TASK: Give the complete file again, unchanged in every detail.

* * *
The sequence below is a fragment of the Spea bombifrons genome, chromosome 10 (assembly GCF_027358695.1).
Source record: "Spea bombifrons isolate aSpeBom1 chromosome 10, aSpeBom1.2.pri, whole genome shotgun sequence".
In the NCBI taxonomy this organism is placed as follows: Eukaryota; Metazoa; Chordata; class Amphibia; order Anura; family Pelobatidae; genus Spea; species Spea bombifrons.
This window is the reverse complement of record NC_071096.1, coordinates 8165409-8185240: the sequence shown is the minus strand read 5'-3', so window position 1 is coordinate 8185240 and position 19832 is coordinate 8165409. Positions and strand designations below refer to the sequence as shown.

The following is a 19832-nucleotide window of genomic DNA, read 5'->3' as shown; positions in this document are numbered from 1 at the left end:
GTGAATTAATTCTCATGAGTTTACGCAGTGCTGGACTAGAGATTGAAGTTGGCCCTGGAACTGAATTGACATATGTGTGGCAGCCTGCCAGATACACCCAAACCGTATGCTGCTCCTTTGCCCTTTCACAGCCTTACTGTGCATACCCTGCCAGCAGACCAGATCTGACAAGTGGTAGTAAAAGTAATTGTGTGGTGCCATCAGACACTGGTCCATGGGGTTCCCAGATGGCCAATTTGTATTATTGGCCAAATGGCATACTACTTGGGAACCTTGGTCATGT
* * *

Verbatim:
The sequence below is a fragment of the Spea bombifrons genome, chromosome 10 (assembly GCF_027358695.1).
Source record: "Spea bombifrons isolate aSpeBom1 chromosome 10, aSpeBom1.2.pri, whole genome shotgun sequence".
In the NCBI taxonomy this organism is placed as follows: Eukaryota; Metazoa; Chordata; class Amphibia; order Anura; family Pelobatidae; genus Spea; species Spea bombifrons.
This window is the reverse complement of record NC_071096.1, coordinates 8165409-8185240: the sequence shown is the minus strand read 5'-3', so window position 1 is coordinate 8185240 and position 19832 is coordinate 8165409. Positions and strand designations below refer to the sequence as shown.

The following is a 19832-nucleotide window of genomic DNA, read 5'->3' as shown; positions in this document are numbered from 1 at the left end:
GTGAATTAATTCTCATGAGTTTACGCAGTGCTGGACTAGAGATTGAAGTTGGCCCTGGAACTGAATTGACATATGTGTGGCAGCCTGCCAGATACACCCAAACCGTATGCTGCTCCTTTGCCCTTTCACAGCCTTACTGTGCATACCCTGCCAGCAGACCAGATCTGACAAGTGGTAGTAAAAGTAATTGTGTGGTGCCATCAGACACTGGTCCATGGGGTTCCCAGATGGCCAATTTGTATTATTGGCCAAATGGCATACTACTTGGGAACCTTGGTCATGT